the few women prisoners there. And since she had been a high ranking, you
know, a very sort of, you know, fancy person in Iraq at the time--she had a
nice house. Her husband worked for the government. She wore beautiful
clothes and jewelry. The things that happened to her were particularly
difficult because she really valued her status, and in some ways it was like a
terrible irony to hear this woman who had such power and status in the
Baathist regime was then subjected to these, you know, humiliations at the
hands of Americas.

One of the things they did is they had these big cans that they used to put in
human waste, and then they would put gasoline in there and stir it up and burn
up the human waste. And usually it was something that was done by the
soldiers or boys who were working there, but in this case, one of the officers
told Selwah that she was responsible for stirring up this enormous can of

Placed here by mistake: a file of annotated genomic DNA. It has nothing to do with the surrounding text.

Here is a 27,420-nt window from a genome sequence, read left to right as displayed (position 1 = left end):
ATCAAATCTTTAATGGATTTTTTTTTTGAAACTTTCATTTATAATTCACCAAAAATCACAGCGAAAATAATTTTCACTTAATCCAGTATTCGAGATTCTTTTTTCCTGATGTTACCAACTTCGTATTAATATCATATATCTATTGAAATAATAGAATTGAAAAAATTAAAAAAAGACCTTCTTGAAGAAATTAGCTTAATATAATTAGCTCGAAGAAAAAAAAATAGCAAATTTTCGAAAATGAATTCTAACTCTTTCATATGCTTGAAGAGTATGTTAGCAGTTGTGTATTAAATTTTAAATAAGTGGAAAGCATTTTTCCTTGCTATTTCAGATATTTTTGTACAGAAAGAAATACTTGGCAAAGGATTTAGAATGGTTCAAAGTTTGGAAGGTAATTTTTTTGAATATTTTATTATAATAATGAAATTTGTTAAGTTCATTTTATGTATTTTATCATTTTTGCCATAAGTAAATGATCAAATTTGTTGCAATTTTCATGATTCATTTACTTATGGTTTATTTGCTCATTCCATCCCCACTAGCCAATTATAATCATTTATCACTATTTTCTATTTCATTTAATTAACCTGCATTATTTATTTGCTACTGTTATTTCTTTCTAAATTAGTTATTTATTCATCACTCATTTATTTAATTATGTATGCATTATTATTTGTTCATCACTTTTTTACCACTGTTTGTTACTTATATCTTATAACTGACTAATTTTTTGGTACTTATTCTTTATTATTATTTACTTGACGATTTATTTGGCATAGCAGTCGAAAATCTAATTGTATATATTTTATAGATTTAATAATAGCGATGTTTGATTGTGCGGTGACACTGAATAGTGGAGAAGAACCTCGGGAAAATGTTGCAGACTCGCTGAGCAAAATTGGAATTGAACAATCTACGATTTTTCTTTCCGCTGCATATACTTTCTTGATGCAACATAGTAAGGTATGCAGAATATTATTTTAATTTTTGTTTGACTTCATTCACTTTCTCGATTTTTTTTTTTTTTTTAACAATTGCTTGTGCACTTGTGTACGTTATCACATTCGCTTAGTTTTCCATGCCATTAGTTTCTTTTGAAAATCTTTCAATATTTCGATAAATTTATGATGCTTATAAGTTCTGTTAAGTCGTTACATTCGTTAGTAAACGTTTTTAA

waste. She said she didn't want to do it. It was humiliating. And he went
over to her and that if she didn't he would have one of the soldiers rape her.
So she did it and she described what it was like to stir with this enormous
stick until she fainted in the hot sun.

GROSS: And were you able to corroborate that story.

Ms. McKELVEY: When I first heard it, I was like, `What is she talking
about?' Like, `What is this big can and what is this stick?' And then I talked
with different people who had also--I talked to one person from a human rights
organization who had interviewed former detainees and he also described the
same punishment that was used for the prisoners. And then, also, I even found
a photograph of one of the cans of the human waste that was used, and I found
other descriptions of what this process was, and so then it didn't seem like
something just totally weird. It made sense to me. And as far as whether she
was made to do that at the prison, I can't verify that because I don't have